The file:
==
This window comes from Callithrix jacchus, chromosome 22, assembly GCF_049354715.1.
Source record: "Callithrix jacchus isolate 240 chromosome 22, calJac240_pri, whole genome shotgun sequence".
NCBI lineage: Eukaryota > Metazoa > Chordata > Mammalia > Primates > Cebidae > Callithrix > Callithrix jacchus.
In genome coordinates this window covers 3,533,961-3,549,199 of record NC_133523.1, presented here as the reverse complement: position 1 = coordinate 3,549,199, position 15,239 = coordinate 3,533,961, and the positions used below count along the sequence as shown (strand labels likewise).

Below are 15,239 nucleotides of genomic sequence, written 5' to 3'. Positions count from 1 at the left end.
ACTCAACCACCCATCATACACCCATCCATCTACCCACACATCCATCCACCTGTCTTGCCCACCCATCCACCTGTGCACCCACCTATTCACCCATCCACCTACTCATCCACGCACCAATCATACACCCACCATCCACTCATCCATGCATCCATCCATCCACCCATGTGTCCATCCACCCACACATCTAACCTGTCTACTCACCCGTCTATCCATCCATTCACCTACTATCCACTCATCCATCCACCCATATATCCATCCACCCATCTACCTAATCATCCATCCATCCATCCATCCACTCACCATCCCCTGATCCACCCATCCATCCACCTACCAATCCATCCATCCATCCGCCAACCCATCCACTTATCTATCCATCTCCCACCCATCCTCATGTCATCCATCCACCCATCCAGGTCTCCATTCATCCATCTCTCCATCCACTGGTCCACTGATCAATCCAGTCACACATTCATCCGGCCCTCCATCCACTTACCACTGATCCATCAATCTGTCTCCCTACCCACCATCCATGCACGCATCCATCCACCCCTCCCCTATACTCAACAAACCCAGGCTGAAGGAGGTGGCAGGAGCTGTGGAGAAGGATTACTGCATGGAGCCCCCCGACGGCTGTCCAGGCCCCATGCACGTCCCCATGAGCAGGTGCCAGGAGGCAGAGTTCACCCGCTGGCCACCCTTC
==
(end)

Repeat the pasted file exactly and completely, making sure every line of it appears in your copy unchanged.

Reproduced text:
This window comes from Callithrix jacchus, chromosome 22, assembly GCF_049354715.1.
Source record: "Callithrix jacchus isolate 240 chromosome 22, calJac240_pri, whole genome shotgun sequence".
NCBI lineage: Eukaryota > Metazoa > Chordata > Mammalia > Primates > Cebidae > Callithrix > Callithrix jacchus.
In genome coordinates this window covers 3,533,961-3,549,199 of record NC_133523.1, presented here as the reverse complement: position 1 = coordinate 3,549,199, position 15,239 = coordinate 3,533,961, and the positions used below count along the sequence as shown (strand labels likewise).

Below are 15,239 nucleotides of genomic sequence, written 5' to 3'. Positions count from 1 at the left end.
ACTCAACCACCCATCATACACCCATCCATCTACCCACACATCCATCCACCTGTCTTGCCCACCCATCCACCTGTGCACCCACCTATTCACCCATCCACCTACTCATCCACGCACCAATCATACACCCACCATCCACTCATCCATGCATCCATCCATCCACCCATGTGTCCATCCACCCACACATCTAACCTGTCTACTCACCCGTCTATCCATCCATTCACCTACTATCCACTCATCCATCCACCCATATATCCATCCACCCATCTACCTAATCATCCATCCATCCATCCATCCACTCACCATCCCCTGATCCACCCATCCATCCACCTACCAATCCATCCATCCATCCGCCAACCCATCCACTTATCTATCCATCTCCCACCCATCCTCATGTCATCCATCCACCCATCCAGGTCTCCATTCATCCATCTCTCCATCCACTGGTCCACTGATCAATCCAGTCACACATTCATCCGGCCCTCCATCCACTTACCACTGATCCATCAATCTGTCTCCCTACCCACCATCCATGCACGCATCCATCCACCCCTCCCCTATACTCAACAAACCCAGGCTGAAGGAGGTGGCAGGAGCTGTGGAGAAGGATTACTGCATGGAGCCCCCCGACGGCTGTCCAGGCCCCATGCACGTCCCCATGAGCAGGTGCCAGGAGGCAGAGTTCACCCGCTGGCCACCCTTC